Choosing an Overland Campervan

I'd agree with Mervs comments, and also add what vehicle speed do you think you'll travel at? I think a Landy will speed up more quickly and have a higher cruising speed over a wider variety of roads if thats important to you. We hooked up with a 130 for a week in Morocco and it was annoying to me at least in the slower vehicle that we kept having to try to keep up, tarmac or piste. We also hooked up with an experienced couple in a Bremach who were keen to explore with us, knowing we would both travel at the same speed. That worked well.

Living in or beside is also affected by travel speed I think. If you wanted to drive UK to Cape Town but were only allowing 6 weeks then a bike or a Landy and rooftent would be OKish. A slow truck or van would probably annoy! If you wanted to take your time and explore, like a year or more, I'd like to be able to park up anywhere we came across that was nice regardless of facilities there or what the weather was doing. I know people travel for years in allsorts, but I don't think I'd like that. Blend in when you want, but also shut the door and have your own space when you want.

I also like 4x4s though, so would like to explore where a 4x2 won't go.

:)

rclafton 9 Jun 2012 09:04

Iveco 4x4 is the answer :thumbup1:

OK maybe not for all , but I had the same dilema, so eventually went Iveco as I needed a more comfortable vehicle and needed a bit more comfort due to health issues I've had.

The iveco cruises at the speed of an old landrover (55-60) and has the ability to do sand etc but most of the time its a 4x2 campervan.

I'd echo others point of view that diff lock in the rear of a 4x2 can be a great compromise between outright 4x4 and the availability and cheapness of a 4x2.

Other things to think about is the climates you travel thru. A comfortable (read warm) camper can be a great asset in cold climes, my partner would say no to an extended tent camping trip but loves the idea of going anywhere in the camper

mojitomax 10 Jun 2012 10:33

we've gone down the route of waiting.

i managed to find a hymer 550 van on a 1982 merc chassis that needs work doing so is cheap.

i've bought that for the time being with a view to fixing her up and then using her for a couple of years and seeing what happens. if we are able to travel round the world, then perhaps i will look out for another merc 4x2 van (with difflocks).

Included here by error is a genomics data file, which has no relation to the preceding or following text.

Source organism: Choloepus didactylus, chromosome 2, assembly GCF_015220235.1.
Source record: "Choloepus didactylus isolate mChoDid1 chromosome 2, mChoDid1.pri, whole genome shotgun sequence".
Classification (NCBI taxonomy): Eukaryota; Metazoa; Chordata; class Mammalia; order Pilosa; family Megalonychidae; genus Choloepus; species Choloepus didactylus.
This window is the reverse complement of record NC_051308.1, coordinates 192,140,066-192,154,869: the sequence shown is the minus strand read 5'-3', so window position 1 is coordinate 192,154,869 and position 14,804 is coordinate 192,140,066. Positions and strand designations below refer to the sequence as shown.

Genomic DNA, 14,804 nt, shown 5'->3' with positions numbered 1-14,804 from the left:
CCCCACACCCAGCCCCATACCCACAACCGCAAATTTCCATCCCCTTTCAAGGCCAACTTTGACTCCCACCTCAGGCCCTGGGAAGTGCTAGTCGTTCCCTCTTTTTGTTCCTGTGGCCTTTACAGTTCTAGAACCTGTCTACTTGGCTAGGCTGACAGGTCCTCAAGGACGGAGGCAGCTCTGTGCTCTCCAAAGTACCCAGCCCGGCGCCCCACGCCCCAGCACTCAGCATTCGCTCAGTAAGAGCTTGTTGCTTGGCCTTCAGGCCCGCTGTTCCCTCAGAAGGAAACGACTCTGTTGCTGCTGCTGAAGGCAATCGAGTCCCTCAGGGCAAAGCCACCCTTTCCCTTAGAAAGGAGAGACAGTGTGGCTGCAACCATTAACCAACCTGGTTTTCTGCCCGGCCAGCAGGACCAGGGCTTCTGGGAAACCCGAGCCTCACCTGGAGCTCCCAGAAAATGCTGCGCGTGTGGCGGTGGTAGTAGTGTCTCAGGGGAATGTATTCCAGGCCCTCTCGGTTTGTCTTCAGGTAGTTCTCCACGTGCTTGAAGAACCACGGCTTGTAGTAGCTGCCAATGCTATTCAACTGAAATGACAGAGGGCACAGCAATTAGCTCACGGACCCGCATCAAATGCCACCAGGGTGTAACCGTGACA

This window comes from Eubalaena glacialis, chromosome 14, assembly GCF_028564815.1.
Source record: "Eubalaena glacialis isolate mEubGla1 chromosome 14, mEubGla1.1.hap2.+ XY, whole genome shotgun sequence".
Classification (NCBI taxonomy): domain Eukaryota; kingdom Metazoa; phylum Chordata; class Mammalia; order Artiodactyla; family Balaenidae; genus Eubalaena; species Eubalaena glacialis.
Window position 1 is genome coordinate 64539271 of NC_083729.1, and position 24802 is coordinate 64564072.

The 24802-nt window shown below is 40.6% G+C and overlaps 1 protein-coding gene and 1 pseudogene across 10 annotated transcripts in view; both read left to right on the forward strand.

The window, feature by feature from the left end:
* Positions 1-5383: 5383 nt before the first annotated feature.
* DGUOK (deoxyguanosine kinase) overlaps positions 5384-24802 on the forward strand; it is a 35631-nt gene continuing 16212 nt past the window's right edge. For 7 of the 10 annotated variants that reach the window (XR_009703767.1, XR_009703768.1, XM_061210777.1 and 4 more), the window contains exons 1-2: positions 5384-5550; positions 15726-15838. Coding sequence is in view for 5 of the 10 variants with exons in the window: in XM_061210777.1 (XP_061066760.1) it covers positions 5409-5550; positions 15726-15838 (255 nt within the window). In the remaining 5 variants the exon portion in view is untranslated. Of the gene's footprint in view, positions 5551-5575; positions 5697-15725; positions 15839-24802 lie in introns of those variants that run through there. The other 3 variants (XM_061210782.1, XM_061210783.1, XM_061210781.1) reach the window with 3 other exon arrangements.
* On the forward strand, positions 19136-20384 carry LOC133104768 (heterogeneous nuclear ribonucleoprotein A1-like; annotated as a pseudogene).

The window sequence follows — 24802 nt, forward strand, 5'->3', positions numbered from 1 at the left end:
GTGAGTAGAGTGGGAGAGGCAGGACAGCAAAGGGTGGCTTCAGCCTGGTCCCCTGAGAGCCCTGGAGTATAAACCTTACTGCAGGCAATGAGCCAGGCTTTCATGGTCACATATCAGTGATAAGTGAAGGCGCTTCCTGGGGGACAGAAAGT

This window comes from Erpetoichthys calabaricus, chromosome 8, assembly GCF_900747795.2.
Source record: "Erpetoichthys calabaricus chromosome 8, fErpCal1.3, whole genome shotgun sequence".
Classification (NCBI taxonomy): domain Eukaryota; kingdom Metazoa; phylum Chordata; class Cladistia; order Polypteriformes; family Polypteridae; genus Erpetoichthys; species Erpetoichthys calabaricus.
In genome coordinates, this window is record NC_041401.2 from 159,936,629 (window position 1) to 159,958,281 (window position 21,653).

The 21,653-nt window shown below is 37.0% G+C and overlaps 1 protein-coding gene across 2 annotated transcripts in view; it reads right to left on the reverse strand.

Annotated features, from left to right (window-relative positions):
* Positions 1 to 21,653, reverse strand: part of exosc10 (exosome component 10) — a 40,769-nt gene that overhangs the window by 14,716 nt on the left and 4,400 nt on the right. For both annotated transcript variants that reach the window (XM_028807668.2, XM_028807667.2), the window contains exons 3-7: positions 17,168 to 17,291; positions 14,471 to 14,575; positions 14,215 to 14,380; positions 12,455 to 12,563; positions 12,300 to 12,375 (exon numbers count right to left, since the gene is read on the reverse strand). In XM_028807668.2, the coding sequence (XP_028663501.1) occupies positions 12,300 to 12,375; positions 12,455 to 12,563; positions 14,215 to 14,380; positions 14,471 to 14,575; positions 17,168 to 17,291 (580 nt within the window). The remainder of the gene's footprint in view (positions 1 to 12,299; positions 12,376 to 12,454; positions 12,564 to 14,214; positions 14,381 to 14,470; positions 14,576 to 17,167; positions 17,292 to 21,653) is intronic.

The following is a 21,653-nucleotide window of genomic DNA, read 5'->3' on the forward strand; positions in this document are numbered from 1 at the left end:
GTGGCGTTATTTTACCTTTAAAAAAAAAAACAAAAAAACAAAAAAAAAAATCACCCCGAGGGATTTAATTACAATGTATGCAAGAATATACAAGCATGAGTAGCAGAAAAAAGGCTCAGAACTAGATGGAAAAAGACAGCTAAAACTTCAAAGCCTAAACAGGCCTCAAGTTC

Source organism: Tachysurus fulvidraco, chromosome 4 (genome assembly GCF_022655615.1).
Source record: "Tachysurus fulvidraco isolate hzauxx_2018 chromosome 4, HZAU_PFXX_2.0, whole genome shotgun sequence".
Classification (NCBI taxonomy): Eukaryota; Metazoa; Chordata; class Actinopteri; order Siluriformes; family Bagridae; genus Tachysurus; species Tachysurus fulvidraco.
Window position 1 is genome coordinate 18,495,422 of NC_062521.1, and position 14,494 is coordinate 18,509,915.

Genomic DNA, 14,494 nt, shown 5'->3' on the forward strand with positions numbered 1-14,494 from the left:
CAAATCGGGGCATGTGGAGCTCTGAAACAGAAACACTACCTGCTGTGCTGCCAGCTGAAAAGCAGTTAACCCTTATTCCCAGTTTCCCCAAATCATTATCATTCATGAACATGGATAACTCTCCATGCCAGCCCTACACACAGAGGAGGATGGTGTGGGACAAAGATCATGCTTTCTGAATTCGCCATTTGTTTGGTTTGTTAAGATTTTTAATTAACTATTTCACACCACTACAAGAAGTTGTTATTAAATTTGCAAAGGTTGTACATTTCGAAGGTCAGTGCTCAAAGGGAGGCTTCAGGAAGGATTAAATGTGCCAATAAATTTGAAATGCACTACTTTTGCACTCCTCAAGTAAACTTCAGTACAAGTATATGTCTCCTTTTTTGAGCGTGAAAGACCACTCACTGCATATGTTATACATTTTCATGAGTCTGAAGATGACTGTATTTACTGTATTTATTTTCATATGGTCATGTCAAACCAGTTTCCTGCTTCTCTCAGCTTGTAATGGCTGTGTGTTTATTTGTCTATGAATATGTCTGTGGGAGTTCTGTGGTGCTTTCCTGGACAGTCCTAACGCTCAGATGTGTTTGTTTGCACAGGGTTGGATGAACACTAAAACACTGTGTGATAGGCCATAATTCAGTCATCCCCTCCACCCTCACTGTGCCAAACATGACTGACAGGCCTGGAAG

thanks for all your help chaps.

danward79 10 Jun 2012 11:24

How about a delica? I have some friends driving to oz at the moment in one thru Russia etc.

Griffdowg 11 Jun 2012 09:40

Quote:

Originally Posted by Mervifwdc (Post 380796)

1. Weather. when your really unlucky some cold wet days. Being able to pull up for the night, get into the back, cook dinner, check out the hubb online, go to the toilet, shower, update your journal, go to bed, have breakfast and hit the road without getting cold or wet.



3. Living Vs Surviving. For us, we like to live on the road and to enjoy ourselves while doing it. We're making this trip for fun, not as a pilgimage. So, we like to have a laptop each, we like to have a selection of clothes, we like to have a fridge AND a freezer. We like to have cameras, selections of books, spare towels, a few different sets of footwear etc. All this stuff is not essential, but it does make it feel like living, not surviving.

but for a longer trip - anything over a month - I think a camper type machine is better.

:-)

Stop it Merv! Your killing me :rain:

10 months Trans North Asia in a Defender 90 bier

Like a half way between your Unimog and a bike!

Siberia here we come...

2aroundtheworld 14 Jun 2012 06:47

I am in the same position...I have had motorcycles, roof top tent, then Land Cruiser with pop top, then now I want more of van type of thing.

I am considering a Sprinter 4x4 or a Toyota Hiace 4x4 in UK with a Japanese camper conversion

LandyAndBike 2 Jul 2012 23:43

What company are you looking at to supply the Japanese conversion?

Currently looking at Land Rover camper conversion but having trouble sourcing dimensions. Alternatively, and far more simply, the option of the van route would prove much more convenient.

m37charlie 3 Jul 2012 17:13

I started with a Landcruiser and a tent, then a Ford F350 with a popup camper on the back.
Couldn't get away from 4WD so I ended up with a Unimog camper.

Charlie